As an implication for policy makers and SMEs’ leaders, possible support measures (based on OECD classification) and business strategies are summed up in Table 1.
Table 1. Support measures and business strategies for Belarusian SMEs
|Group||Sectors||Recommended strategy||Relevant Measure (number in the OECD classification)|
|A. Decrease of revenues + slow adaptation||Construction,
wholesale trade & retail
|Re-configuring supply chains, entering new niches, business process optimization||2,3,5|
|B. Decrease of revenues + active adaptation||Communication & IT
Scientific, technological, consulting services
|Focusing on development of anti-crisis solutions in B2B and B2C segments||2,4|
|C. Substantial decrease of revenues + slow adaptation||Transportation
Leisure, beauty & sport
|«Conservation» or liquidation of a business||2,3,5|
|D. Substantial decrease of revenues + active adaptation||Not identified in the survey||Diversification to adjacent market segments||2,4,5|
|E. No changes or growth of revenue||Agriculture & Forestry
E-commerce, pharmacy, online services, online games…
|Expansion to new markets while competitors are on quarantine.||5|
Source: Own elaboration based on the survey.
The main measure to support SMEs in the short term (items 2-4 in the OECD classification) can be:
- Deferral, reduction or suspension of contributions to the social security fund (groups B, C) – this will save jobs in the short term;
- Wage subsidies that will allow paying minimum wages and keeping staff (groups A, C)
- Rent and utility deferrals or at least payment in arrears – for groups A, C – combined with the support of building owners. This will significantly reduce costs in the face of falling revenues instead of reducing labor costs;
- Loan holidays and preferential conditions for SMEs (group D). This will provide liquidity for enterprises that according to banks’estimates will be able to develop in the medium term;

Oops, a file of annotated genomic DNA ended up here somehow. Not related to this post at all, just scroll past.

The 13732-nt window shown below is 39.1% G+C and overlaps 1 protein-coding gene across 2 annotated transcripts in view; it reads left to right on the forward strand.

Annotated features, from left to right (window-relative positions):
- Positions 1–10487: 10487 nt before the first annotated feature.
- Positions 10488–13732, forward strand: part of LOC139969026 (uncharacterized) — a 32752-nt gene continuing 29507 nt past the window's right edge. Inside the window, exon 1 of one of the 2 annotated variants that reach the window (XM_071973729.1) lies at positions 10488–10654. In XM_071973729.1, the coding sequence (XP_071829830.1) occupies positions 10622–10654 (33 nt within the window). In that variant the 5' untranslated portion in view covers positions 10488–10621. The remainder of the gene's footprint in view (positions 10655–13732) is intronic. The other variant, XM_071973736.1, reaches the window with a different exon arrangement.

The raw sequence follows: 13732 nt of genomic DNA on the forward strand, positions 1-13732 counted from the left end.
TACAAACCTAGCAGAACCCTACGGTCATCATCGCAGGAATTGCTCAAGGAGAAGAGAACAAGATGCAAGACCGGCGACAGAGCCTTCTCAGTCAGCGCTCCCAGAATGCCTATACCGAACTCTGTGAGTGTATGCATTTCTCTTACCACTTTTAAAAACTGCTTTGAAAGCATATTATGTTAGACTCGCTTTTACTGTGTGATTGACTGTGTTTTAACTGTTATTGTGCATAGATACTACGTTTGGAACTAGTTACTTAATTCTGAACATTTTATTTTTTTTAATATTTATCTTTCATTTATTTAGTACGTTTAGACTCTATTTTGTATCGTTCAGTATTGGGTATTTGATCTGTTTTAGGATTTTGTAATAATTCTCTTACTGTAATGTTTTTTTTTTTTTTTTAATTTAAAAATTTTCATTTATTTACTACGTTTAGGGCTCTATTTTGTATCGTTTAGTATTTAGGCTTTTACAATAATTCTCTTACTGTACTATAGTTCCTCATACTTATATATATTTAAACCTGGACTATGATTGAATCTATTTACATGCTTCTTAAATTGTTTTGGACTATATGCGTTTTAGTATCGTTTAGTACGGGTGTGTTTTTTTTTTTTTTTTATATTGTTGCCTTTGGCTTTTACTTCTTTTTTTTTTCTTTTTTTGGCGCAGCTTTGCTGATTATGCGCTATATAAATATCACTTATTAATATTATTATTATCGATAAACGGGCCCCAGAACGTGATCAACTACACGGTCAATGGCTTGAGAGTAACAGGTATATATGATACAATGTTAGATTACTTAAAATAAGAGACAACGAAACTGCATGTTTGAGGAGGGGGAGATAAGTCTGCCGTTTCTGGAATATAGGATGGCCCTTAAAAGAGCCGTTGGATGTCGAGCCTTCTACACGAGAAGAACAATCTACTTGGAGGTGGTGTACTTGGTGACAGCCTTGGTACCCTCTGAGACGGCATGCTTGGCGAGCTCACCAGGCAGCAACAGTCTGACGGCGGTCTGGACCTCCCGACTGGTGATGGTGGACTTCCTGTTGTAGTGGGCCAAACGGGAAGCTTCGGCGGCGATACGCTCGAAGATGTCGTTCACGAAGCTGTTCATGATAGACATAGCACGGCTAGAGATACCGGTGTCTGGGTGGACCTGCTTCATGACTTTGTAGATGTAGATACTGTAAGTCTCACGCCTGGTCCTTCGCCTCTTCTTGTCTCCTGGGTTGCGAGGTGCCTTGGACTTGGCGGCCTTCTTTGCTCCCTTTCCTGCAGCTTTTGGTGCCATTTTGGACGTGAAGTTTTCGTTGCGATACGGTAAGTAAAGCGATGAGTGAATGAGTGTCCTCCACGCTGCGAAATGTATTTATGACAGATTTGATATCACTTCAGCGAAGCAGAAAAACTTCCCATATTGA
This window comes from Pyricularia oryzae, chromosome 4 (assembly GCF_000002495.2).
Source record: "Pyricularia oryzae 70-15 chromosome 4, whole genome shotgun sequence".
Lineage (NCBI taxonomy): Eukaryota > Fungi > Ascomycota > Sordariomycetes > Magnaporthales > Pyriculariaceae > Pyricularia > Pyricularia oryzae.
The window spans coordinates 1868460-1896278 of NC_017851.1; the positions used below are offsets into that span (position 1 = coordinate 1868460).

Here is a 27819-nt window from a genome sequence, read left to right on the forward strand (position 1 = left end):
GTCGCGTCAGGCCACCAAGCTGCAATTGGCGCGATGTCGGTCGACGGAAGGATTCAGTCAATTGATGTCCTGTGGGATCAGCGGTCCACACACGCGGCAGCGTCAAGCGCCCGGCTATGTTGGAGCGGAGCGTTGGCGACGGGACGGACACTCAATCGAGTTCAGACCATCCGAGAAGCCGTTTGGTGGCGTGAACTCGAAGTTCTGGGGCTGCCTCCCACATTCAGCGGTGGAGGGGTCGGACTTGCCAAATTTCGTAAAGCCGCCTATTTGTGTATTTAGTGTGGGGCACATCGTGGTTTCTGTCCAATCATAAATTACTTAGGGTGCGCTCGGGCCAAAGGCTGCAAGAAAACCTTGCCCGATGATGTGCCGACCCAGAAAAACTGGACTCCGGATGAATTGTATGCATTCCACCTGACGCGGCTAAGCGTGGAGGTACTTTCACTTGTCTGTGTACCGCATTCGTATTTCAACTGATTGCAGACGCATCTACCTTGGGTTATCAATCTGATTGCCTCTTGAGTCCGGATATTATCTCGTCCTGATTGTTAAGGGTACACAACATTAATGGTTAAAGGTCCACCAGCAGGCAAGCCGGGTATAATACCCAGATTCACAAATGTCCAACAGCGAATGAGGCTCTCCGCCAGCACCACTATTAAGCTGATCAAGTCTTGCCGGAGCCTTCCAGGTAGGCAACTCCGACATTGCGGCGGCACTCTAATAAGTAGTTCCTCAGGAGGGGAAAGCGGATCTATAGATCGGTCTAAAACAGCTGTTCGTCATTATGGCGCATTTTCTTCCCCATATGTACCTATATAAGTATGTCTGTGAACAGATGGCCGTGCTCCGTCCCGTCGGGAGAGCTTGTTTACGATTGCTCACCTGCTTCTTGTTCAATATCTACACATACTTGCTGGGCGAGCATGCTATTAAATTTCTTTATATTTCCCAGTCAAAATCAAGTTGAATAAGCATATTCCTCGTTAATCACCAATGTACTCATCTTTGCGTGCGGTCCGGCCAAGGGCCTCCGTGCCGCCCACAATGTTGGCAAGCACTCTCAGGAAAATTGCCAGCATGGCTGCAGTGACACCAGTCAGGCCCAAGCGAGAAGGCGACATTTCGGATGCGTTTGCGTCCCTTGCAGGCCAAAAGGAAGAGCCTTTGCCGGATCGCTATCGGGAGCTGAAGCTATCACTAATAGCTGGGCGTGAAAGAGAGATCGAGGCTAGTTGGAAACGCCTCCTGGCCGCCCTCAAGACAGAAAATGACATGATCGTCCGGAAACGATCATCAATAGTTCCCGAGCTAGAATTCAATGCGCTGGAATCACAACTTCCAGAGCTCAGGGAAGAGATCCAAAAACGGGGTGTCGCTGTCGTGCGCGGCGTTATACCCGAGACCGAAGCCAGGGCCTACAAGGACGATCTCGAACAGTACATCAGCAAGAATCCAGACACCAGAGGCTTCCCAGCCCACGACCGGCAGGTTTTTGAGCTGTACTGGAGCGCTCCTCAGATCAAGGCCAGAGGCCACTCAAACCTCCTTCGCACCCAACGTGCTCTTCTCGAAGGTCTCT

- Temporary repeal of fines for late payment of taxes and contribution to the social security fund (groups A-D).
As for the medium-term measures, the most relevant ones are as follows:
- Expanding the coverage and improving the quality of business education (including digitalization of business) by means of providing vouchers and/or grants;
- Subsidies to unemployed people for starting up a business combined with basic training on entrepreneurship;
- Export support by developing infrastructure for certification and international marketing as well as providing export loans (Marozau et. al., 2020).
The Belarusian government is substantially restricted in terms of financial resources, fiscal and external debt opportunities to extensively support businesses suffering from the economic crisis. Therefore, formal and economically justified criteria for selecting sectors, as well as individual businesses and individual entrepreneurs should be developed. Meanwhile, the beneficiaries of the state support should not be the most affected businesses, but rather the most forward-looking ones. This so-called “picking winners” approach (Gonzalez-Pernia et al., 2018) would conduce to faster economic recovery and job creation driven by the private sector and, particularly, by SMEs. This is probably the main argument in favor of supporting small and medium-sized businesses in the crisis.
- Beck, T., Demirguc-Kunt, A., Levine, R. (2005). “SMEs, Growth and Poverty: Cross- country evidence.” Journal of Economic Growth, 10(3), 199-229.
- BEROC. (2020). “SME Survey Results”, Access mode http://covideconomy.by/business. Access date: May 19, 2020).
- Cowling, M., Liu, W., Ledger, A., & Zhang, N. (2015). “What really happens to small and medium-sized enterprises in a global economic recession? UK evidence on sales and job dynamics.” International Small Business Journal, 33(5), 488-513.
- Cravo, T.A., Gourlay, A., Becker, B. (2012). “SMEs and Regional Economic Growth in Brazil.” Small Business Economics, 38 (2), 217-230.
- González-Pernía, J. L., Guerrero, M., Jung, A., & Pena-Legazkue. (2018). “Economic recession shake-out and entrepreneurship: Evidence from Spain.” BRQ Business Research Quarterly, 21(3), 153-167.
- Marozau, R., Akulava, M., Aginskaya, H., (2020). “Measures to support small and medium-sized businesses in Belarus in the context of the pandemic and global recession.” BEROC Policy Paper Series, PP no.89.
- Muller, P., Mattes, A., Klitou, D., Lonkeu, O., Ramada, P., Ruiz, F.A., Devnani, S., Farrenkopf, J., Makowska, A., Mankovska, N., Robonn, N., Steigertahl, I. (2018). Annual report on European SMEs 2017/2018. The 10th Anniversary of the Small Business Act. European Commission.
- OECD. (2020). “COVID-19: SME Policy Responses.” OECD Centre for Entrepreneurship, SMEs, Regions and Cities (CFE). Access mode https://read.oecd-ilibrary.org/view/?ref=119_119680-di6h3qgi4x&title=Covid-19_SME_Policy_Responses. Access date: May 19, 2020.
- OECD. (2009). “The Impact of the Global Crisis on SME and Entrepreneurship Financing and Policy Responses.” OECD – Centre for Entrepreneurship, SMEs and Local Development, Paris.
Disclaimer: Opinions expressed in policy briefs and other publications are those of the authors; they do not necessarily reflect those of the FREE Network and its research institutes.